So I came home and we began to wrap things up at the shop. It didn't feel sad at the time. We had been struggling for months and it was time to let all of that stress go. We set a closing date, invited everyone and they pretty much all turned up. It felt good, like everything we had worked so hard for was worth it. The people is what I miss the most, the interaction and conversation. The debates we would have over certain characters, creators or publishers. That's the best part about being a geek is sharing your passion with other like minded geeks, even when you disagree, its fun! And I was lucky enough to be able to do that every day for a while and like I said, it is what I miss the most right now.

But I need to move on. I need to close this chapter once and for all and begin anew. I have spent the past year and a half diligently working on becoming a comic book writer. I have written, and continue to write, a tonne of scripts, three of which are being worked on right now by three separate artists which I will talk more about in future posts.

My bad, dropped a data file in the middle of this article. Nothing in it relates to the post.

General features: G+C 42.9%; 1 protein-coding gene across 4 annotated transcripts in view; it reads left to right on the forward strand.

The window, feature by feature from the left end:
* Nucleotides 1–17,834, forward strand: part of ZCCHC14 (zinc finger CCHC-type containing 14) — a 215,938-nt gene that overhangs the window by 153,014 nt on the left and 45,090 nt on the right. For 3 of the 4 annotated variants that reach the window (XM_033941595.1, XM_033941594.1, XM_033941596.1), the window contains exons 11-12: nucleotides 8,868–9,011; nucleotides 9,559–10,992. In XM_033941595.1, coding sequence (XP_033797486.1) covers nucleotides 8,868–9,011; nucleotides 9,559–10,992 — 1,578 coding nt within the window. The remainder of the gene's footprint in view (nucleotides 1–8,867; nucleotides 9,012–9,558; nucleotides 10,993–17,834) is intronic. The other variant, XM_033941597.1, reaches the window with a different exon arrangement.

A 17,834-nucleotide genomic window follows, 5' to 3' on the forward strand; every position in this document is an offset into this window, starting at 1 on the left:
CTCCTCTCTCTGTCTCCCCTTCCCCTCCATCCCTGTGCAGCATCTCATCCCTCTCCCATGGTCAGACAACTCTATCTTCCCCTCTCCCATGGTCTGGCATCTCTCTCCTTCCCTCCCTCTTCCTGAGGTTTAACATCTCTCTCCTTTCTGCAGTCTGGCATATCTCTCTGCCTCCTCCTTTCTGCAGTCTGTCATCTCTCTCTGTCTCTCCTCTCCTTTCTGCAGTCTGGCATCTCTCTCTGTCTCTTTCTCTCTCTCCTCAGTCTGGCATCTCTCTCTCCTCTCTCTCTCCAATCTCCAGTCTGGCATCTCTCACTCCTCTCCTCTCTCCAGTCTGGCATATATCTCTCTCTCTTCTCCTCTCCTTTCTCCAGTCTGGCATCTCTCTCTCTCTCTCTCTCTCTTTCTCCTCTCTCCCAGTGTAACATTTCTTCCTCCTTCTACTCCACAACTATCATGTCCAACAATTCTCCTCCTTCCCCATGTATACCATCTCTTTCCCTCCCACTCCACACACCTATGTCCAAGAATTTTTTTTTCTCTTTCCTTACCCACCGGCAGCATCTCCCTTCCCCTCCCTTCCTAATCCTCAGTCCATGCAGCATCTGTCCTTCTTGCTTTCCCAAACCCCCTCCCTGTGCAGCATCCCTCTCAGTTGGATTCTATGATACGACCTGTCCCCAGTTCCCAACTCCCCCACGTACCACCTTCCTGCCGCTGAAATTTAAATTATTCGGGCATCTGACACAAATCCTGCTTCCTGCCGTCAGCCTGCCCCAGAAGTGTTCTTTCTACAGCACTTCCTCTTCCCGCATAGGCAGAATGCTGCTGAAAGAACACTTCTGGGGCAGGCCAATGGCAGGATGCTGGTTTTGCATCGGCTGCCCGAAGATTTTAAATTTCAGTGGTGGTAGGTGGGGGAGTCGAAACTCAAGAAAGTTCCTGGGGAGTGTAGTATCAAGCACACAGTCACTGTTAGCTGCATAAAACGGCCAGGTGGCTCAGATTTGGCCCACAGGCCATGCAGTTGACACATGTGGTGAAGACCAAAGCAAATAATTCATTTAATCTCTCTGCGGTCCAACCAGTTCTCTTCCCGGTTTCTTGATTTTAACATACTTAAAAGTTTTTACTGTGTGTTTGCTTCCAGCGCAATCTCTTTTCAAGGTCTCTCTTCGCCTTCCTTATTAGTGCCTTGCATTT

My good friend Frankie convinced me to start a blog to stretch my writing muscles and to hopefully gain a following. From here on out I will post as often as I can about my life, my opinion, what has excited me, what has pissed me off and I will keep you updated as my comics work progresses.

I will say that I am not a professional writer. I am literally starting from the bottom right now and am attempting to claw my way up, so why not tag along and join me for the ride. I may eventually succeed, in which case you can say that you were here with me the entire time. Or I may fall flat on my face and fail, in which case, maybe you can learn from my mistakes. Regardless, this is me. I was worried at first about how I would come across on here or if anyone would give a shit, but I just need to be me and not worry about being who I think people would want me to be. No apologies.

Thank You for reading.

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Rich JohnstonAbout Rich Johnston

Founder of Bleeding Cool. The longest-serving digital news reporter in the world, since 1992. Author of The Flying Friar, Holed Up, The Avengefuls, Doctor Who: Room With A Deja Vu, The Many Murders Of Miss Cranbourne, Chase Variant. Lives in South-West London, works from Blacks on Dean Street, shops at Piranha Comics. Father of two. Political cartoonist.